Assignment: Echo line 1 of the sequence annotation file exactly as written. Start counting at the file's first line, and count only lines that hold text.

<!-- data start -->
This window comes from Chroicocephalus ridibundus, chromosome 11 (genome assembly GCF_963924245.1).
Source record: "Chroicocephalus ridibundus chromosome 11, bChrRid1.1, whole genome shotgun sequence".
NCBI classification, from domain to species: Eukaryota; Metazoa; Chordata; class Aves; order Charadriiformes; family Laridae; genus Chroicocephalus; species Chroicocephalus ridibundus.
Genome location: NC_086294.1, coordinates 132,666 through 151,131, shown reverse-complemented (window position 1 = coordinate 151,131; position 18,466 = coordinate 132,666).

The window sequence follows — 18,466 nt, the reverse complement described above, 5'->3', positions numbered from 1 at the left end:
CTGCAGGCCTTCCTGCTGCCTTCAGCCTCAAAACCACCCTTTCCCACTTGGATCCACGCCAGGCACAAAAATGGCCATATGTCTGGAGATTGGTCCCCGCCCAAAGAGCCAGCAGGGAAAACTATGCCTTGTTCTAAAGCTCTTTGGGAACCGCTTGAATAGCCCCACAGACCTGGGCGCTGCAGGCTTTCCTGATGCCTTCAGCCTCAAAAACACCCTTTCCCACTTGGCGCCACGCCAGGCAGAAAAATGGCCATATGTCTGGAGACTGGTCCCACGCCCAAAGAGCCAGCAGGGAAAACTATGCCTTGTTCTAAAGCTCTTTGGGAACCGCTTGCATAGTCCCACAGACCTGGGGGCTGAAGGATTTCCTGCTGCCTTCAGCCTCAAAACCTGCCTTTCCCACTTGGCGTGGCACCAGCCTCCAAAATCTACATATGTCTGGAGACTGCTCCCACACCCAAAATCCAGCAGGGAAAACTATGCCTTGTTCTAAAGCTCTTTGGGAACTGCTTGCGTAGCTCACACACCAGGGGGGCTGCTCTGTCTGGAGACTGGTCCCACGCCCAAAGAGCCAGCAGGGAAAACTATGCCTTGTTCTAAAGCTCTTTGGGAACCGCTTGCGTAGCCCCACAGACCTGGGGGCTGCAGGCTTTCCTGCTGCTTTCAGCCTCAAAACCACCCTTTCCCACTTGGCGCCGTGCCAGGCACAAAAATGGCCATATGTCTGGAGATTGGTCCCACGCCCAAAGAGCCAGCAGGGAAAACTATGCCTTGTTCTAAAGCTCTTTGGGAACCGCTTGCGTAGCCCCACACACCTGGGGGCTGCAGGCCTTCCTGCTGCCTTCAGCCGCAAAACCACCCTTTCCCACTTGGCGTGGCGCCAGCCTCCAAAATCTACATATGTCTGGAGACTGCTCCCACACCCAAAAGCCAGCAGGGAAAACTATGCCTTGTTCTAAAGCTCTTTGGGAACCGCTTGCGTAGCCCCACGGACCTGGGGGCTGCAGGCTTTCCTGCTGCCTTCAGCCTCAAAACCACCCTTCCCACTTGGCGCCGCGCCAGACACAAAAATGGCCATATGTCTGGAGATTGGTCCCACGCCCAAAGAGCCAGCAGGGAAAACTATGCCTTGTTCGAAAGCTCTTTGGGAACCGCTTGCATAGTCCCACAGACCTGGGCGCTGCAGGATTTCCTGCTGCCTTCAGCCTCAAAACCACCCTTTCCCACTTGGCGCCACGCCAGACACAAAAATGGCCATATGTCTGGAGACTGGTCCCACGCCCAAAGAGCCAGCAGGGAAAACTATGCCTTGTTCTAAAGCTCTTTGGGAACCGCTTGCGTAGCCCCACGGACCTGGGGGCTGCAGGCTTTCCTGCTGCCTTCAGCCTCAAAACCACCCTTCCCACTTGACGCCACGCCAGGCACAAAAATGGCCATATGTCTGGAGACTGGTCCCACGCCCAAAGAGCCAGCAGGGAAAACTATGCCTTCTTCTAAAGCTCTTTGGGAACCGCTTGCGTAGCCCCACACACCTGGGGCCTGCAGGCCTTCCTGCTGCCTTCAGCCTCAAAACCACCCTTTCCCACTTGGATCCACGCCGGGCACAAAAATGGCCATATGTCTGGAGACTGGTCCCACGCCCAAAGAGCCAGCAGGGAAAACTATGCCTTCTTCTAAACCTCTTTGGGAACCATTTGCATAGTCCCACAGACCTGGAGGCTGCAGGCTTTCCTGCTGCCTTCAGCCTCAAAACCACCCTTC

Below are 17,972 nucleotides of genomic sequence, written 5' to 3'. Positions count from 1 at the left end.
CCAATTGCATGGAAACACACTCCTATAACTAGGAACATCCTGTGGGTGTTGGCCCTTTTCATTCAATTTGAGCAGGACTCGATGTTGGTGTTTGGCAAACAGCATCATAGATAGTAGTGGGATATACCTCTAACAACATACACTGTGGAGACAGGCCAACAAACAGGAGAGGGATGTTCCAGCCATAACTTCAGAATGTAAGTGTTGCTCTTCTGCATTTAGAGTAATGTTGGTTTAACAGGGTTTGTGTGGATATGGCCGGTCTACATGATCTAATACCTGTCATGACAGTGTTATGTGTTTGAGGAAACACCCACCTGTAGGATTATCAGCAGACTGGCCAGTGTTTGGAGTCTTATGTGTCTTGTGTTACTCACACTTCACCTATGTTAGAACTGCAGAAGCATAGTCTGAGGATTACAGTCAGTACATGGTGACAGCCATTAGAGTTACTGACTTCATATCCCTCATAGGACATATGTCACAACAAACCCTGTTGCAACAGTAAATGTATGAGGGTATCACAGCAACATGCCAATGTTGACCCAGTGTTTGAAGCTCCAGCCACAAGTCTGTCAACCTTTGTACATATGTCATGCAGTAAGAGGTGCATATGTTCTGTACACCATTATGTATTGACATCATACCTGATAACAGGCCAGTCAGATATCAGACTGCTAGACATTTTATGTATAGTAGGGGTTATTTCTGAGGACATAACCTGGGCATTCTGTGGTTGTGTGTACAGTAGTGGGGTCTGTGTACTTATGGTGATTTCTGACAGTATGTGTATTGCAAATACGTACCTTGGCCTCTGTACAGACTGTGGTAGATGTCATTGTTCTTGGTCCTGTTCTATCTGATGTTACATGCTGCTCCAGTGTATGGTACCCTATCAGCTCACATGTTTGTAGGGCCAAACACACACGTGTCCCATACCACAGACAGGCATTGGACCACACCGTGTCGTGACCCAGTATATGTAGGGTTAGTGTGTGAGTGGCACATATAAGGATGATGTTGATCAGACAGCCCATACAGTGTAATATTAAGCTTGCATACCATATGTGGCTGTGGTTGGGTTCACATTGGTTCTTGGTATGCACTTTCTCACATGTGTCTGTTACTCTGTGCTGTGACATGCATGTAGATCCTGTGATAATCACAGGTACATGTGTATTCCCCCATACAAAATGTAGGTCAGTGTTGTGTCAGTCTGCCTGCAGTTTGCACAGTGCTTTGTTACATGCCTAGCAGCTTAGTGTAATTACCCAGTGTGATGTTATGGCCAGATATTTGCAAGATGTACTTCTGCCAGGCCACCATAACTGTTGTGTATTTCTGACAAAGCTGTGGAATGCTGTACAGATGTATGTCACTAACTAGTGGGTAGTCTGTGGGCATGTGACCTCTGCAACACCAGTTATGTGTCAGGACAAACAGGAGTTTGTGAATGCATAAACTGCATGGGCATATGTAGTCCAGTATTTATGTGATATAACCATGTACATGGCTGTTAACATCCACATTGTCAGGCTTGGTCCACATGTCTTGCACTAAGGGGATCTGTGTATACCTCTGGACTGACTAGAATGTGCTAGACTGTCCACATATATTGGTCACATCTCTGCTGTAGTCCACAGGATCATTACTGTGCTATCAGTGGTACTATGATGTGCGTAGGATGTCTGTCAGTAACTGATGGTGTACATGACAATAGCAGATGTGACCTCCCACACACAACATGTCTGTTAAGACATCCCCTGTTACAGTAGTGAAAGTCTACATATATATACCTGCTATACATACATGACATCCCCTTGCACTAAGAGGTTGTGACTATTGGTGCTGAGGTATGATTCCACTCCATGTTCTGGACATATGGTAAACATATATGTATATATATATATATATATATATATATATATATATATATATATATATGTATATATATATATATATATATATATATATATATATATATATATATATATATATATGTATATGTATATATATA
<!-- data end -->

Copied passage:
This window comes from Chroicocephalus ridibundus, chromosome 11 (genome assembly GCF_963924245.1).